Mistletoe – Founder of lifelong relationships is a clever parasite
Living on a host tree saves energy for the European Mistletoe
Now, a team of scientists at the Max Planck Institute of Molecular Plant Physiology (MPI-MP) in Potsdam, Germany and at the John Innes Center in Norwich, United Kingdom discovered that the mistletoe’s parasitic lifestyle has led the species to a drastic and rather surprising evolutionary loss of key cell components which are involved in the energy production of the plant.
Plant parasites are provided with nutrients and water by its host, all necessary requirements to keep fit and healthy. Dr. Etienne Meyer and his colleagues of the MPI-MP are fascinated by this life style. “Parasites are clever”, he says. “They get most of what they need from their host and it seems that they can waive cell functions which are needed in all other organisms.”
For the European Mistletoe (Viscum album) they showed a loss of function to produce energy. Usually, energy is produced in form of the chemical molecule ATP in the mitochondria. “Those organelles are considered as the powerhouse of the cell as they perform respiration to produce ATP”, Etienne Meyer explains. “In our study, we found out that mitochondria in mistletoe is remodeled. It is missing an enzyme called Complex I, which is essential for aerobic respiration in animals and plants.” Instead, mistletoe uses alternative energy pathways, including glycolysis, which generates energy in a different part of the cell but is less efficient.
The research team was surprised to realize the complete loss of Complex I. Earlier studies suggested that mistletoe had lost genes responsible for producing Complex I. But it wasn’t proof that mistletoe lacked the complex altogether. There was a possibility that these genes had been transferred from mitochondria into the nuclear genome.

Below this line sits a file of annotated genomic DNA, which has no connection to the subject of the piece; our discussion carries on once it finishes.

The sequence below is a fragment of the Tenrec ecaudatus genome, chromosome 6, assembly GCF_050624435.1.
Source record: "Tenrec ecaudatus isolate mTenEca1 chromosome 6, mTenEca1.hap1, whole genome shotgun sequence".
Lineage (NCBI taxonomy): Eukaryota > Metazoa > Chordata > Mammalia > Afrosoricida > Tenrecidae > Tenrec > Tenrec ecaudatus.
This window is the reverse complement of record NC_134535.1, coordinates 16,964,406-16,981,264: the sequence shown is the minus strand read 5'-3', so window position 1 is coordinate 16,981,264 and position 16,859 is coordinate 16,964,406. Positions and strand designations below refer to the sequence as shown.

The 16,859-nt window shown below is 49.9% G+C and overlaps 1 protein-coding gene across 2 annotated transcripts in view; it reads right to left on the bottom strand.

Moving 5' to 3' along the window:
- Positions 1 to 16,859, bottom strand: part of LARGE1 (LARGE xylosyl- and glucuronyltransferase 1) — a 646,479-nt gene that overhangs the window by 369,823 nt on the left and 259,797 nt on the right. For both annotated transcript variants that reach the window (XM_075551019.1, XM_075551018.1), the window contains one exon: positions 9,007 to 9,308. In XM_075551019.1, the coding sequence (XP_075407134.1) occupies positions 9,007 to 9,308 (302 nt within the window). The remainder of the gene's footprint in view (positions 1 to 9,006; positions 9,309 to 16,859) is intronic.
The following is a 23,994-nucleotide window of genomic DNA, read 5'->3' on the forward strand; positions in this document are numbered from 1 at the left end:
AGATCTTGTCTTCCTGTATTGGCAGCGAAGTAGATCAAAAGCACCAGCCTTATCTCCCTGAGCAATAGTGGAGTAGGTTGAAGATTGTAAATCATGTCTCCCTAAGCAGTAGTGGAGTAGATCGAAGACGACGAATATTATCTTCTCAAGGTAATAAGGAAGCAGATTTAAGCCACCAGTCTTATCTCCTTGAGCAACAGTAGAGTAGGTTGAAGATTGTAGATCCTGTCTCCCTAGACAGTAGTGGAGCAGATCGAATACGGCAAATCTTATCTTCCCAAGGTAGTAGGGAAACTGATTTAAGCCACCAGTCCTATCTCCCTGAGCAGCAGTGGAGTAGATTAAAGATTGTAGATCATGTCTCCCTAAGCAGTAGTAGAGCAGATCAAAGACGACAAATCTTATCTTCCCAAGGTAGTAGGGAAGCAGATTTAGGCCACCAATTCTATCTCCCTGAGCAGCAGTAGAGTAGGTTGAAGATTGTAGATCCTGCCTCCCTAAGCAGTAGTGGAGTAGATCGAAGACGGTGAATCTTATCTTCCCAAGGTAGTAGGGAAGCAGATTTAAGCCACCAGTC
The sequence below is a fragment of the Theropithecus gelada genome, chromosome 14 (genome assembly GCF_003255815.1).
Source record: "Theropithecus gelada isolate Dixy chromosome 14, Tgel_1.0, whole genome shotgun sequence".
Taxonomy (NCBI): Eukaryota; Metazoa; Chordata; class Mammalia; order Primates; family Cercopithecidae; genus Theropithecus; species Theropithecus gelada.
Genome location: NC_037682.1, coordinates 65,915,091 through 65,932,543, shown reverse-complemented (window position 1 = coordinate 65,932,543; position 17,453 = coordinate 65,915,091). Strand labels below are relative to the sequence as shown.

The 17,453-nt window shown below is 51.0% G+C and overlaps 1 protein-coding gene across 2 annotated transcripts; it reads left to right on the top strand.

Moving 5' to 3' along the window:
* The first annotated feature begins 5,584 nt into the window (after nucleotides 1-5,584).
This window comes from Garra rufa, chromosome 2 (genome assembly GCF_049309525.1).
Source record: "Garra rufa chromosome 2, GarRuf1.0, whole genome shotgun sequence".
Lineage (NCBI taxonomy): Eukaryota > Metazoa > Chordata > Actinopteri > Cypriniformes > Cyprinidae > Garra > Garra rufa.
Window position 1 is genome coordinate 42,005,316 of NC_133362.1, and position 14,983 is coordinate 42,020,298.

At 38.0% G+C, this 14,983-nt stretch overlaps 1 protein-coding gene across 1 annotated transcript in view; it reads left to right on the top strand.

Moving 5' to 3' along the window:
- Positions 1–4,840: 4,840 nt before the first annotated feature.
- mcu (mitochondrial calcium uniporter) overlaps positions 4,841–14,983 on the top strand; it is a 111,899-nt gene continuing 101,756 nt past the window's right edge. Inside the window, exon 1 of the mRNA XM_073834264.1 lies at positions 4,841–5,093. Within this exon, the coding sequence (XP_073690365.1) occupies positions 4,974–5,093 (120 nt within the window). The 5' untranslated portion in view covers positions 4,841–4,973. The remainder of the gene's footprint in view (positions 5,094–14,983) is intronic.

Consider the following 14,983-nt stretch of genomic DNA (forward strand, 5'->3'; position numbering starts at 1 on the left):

So far, it was thought that this piece of metabolic machinery is essential for all multicellular organisms. The researchers were stunned to discover the first case of a multicellular eukaryote that lost most of its respiratory capacity. Until now, such a transformation has only been reported in unicellular organisms that either are parasites or involved in a symbiotic relationship.
But what is the reason for such a structural change in the plant organelles and reducing the effectiveness of an established energy producing system? Maybe the adaptation to a parasitic lifestyle, resulting in a supply of nutrients by the host, could save the plant the energy, which is required to assemble the mitochondrial complexes.
Next to answer this question, future work of Etienne Meyers team and his cooperation partners will investigate the mitochondria of other parasitic species to determine if the reduction of respiratory capacity is specific to mistletoe or if it is a consequence of parasitism. Moreover, the knowledge may assist in the fight against damaging crop parasites such as witchweed (Striga asiatica L.) that affects maize yield.